Areas with the cheapest and most expensive petrol and diesel prices in Northern Ireland revealed, as average costs hit new all-time high

There is no sign of an end in sight to record prices being asked of motorists for petrol and diesel, a senior figure at the Northern Ireland Consumer Council has warned.

By Niall Deeney
Thursday, 26th May 2022, 6:34 pm
Updated Friday, 27th May 2022, 9:31 am
The pressures contributing to rising fuel prices show no sign of abating
The pressures contributing to rising fuel prices show no sign of abating

The average prices for both petrol and diesel have reached another all-time high in Northern Ireland again this week, according to the latest weekly price checker statistics from the consumer council.

Across Northern Ireland Petrol is now retailing for an average of 169.4p per litre, with diesel at 178.0p per litre.

Both prices are well above the previous record set last week.

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Richard Williams, head of transport at the Consumer Council, told the News Letter the myriad factors contributing to the extraordinary prices – including the war in Ukraine, the coronavirus pandemic recovery, and currency valuations – show no sign of abating.

“We are still seeing the increases going on,” he said.

“When there was the 5p cut on fuel duty, we initially did see a small drop in prices but they’ve gone up again to what are now an all-time high for both petrol and diesel.”

Asked why prices are still going up, Mr Williams said: “The reasons are the same reasons we’ve all read about over the last few weeks. Initially, with Covid coming to an end we were told that the world’s economies opening up would mean a big demand for oil.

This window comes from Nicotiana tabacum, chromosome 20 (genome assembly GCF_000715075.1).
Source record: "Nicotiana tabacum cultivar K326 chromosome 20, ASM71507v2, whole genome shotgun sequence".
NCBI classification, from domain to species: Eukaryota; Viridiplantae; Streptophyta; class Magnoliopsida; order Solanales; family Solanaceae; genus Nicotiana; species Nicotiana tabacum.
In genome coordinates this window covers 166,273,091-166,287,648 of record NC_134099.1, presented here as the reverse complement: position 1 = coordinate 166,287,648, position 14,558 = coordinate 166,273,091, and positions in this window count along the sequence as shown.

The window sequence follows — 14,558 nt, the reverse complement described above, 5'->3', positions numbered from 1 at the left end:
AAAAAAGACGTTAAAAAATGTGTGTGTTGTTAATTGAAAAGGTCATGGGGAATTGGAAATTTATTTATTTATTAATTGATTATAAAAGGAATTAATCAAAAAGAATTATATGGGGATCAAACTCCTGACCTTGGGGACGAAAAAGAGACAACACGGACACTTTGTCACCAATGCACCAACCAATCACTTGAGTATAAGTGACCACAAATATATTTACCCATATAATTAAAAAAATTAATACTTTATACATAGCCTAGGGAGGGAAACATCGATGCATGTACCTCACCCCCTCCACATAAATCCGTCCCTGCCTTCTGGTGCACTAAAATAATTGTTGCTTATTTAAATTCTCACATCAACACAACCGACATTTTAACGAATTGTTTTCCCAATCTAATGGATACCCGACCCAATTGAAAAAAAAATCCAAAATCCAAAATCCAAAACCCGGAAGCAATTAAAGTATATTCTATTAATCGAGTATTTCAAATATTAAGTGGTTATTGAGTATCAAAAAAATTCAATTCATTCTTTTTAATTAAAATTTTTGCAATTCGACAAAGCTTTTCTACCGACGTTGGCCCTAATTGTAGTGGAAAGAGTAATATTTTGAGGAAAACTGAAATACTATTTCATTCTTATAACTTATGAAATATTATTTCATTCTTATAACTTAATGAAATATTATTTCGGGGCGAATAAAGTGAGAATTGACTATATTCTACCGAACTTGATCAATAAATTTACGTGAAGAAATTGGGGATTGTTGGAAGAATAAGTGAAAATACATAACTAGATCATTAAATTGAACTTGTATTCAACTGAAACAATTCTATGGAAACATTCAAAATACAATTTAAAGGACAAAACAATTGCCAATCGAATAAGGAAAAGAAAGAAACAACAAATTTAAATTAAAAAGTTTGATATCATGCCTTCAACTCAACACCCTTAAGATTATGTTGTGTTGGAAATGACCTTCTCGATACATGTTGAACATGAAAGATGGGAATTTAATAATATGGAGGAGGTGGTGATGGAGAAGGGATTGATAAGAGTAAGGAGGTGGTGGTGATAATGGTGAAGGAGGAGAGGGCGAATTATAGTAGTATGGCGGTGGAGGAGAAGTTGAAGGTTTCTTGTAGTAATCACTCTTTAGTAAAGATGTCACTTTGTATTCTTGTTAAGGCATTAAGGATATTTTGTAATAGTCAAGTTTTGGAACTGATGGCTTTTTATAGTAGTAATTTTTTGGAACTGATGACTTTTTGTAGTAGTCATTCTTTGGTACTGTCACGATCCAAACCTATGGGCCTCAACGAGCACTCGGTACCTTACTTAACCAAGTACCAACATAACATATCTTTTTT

“And what we’ve really seen is that the war in Ukraine has continued to push prices up.

“A particular issue we’ve seen in the last few weeks is an effort to reduce the use of Russian diesel. Russia produces a lot of the diesel that Europe and the UK uses, so trying to wean ourselves off that seems to be having an effect [on prices].

“An additional factor is that sterling has weakened against the dollar and that has an impact on price as well.”

He added: “Unfortunately, these factors are not going away. There’s no immediate sign of an end to it.”

The figures published by the Consumer Council on Thursday morning show, in some cases, a great deal of regional variation within Northern Ireland.

The cheapest petrol offer identified by the fuel price checkers was found in Carrickfergus, where a litre could be had for 158.9p.

Compared with the highest price identified, in Magherafelt at a shocking 177.9p per litre of petrol, the difference was substantial at 19p per litre or around £1 per gallon.

For diesel, the situation was similar but less extreme.

The cheapest diesel identified was in Cookstown at 170.9p, and the highest was also in Magherafelt at 179.9p – a difference of 9p per litre.

Mr Williams, meanwhile, said it is difficult to predict whether prices are likely to continue increasing.

“All we know is the pressures that lead to price increases and they seem to be here with no end in sight,” he said. “Whether they will keep them at this level or continue to push them to go up it is difficult to say.”